DETROIT - This weekend is the annual Orionid Meteor Shower, which occurs as the earth passes through the trail of debris left behind by Halley’s Comet during its many travels into the inner Solar System.
Those bits of dirt, most no bigger than the size of a “Grape Nut cereal nugget”, burn up from friction as they hit our atmosphere. Every year, somebody asks me why this meteor shower is called the Orionids, when the meteors are from Halley’s Comet. That’s because when you watch the meteor shower, the “shooting stars” seem to come from the constellation Orion (“The Hunter”).
That’s how most meteor showers are named. For example, next month’s Leonids originate from the constellation Leo (“The Lion”).
The best time to look (as with most of our annual meteor showers) is in the early morning darkness just before dawn. And helping us out this year is that there will be no moon in the sky, which makes the sky darker and gives us a better chance to see the meteors. Just look for Orion in the sky (most easily found by finding the three stars that make up the hunter’s belt), as I’ve drawn on the graphic above.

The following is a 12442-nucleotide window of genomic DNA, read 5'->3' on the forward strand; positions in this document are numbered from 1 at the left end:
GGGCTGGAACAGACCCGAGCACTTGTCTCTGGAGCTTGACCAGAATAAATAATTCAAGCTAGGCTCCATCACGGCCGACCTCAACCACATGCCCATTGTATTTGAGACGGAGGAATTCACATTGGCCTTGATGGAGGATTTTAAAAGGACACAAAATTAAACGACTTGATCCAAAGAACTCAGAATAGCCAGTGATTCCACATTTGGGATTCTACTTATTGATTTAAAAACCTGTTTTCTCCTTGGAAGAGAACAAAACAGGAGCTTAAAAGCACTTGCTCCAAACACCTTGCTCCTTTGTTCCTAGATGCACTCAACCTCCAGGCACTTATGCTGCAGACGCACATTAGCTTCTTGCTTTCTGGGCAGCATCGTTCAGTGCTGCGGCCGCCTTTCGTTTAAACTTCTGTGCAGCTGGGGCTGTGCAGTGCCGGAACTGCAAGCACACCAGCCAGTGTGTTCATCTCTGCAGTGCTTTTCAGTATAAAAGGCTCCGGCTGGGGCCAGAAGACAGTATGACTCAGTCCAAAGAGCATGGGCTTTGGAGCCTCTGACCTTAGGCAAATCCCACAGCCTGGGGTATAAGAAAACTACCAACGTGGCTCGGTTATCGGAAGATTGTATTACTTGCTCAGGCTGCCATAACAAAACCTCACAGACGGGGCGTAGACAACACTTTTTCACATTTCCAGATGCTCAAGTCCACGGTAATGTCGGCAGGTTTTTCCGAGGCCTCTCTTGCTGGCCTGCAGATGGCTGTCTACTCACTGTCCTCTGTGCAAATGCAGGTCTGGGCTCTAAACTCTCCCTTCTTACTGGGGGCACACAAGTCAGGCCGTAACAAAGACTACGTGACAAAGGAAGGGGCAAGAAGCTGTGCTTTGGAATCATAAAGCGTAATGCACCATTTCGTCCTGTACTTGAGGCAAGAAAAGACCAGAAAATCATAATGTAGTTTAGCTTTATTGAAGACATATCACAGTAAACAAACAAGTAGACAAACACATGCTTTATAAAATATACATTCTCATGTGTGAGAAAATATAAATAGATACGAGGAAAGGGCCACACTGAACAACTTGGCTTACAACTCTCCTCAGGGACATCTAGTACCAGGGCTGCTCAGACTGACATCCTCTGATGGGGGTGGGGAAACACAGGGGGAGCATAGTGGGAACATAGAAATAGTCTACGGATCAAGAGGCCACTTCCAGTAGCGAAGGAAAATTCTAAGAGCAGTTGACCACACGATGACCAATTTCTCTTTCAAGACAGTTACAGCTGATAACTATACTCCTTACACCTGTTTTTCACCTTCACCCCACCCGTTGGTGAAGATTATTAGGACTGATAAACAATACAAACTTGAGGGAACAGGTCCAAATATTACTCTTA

The easiest thing to do is grab a blanket and lay on a lounge chair facing in Orion’s general direction, and just gaze at that general part of the sky…don’t focus on a single point.
Although early Saturday morning is the projected peak of the Orionids, some scientists say that we may also have a chance to see them early Sunday morning before dawn. And right now, it appears that Mother Nature is going to cooperate!
Even if you aren’t an early riser and don’t want to get up early to see the meteors, step outside around midnight or after for 10-15 minutes and give it a try…sometimes you can see a few then.
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